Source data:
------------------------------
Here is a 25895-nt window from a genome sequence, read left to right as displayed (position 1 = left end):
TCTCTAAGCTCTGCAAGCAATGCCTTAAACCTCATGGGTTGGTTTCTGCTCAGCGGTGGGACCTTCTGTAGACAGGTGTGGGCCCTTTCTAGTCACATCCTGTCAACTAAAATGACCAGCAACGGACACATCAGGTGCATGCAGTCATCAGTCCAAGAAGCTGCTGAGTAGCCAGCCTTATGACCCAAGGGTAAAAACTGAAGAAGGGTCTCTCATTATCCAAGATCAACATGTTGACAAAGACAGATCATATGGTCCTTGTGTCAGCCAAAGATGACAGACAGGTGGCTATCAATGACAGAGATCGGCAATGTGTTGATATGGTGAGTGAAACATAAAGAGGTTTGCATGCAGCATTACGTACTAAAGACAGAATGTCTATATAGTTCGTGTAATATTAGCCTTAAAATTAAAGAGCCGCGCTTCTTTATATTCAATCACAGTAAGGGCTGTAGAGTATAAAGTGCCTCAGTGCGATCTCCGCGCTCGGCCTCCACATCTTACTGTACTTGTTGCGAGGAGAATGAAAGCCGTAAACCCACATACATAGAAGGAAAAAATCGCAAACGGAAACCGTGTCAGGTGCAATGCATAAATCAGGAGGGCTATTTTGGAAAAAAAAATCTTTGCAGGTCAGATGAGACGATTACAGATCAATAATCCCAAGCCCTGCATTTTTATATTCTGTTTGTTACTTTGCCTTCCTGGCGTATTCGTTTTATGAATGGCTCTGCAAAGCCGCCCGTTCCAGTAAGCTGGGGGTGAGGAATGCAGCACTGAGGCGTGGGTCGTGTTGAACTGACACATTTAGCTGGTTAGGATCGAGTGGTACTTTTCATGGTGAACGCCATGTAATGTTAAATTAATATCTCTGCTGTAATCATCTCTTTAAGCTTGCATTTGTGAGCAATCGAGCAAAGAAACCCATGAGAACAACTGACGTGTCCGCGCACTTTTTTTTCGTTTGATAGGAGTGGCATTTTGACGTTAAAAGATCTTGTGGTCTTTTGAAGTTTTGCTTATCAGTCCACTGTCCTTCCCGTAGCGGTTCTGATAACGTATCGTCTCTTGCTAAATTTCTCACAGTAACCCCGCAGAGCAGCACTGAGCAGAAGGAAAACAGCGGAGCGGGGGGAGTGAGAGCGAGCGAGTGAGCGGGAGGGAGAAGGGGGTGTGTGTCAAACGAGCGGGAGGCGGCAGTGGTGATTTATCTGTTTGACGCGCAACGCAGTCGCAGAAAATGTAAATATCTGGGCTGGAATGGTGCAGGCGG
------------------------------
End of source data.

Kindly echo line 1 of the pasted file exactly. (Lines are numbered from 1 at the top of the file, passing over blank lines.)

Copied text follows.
Here is a 25895-nt window from a genome sequence, read left to right as displayed (position 1 = left end):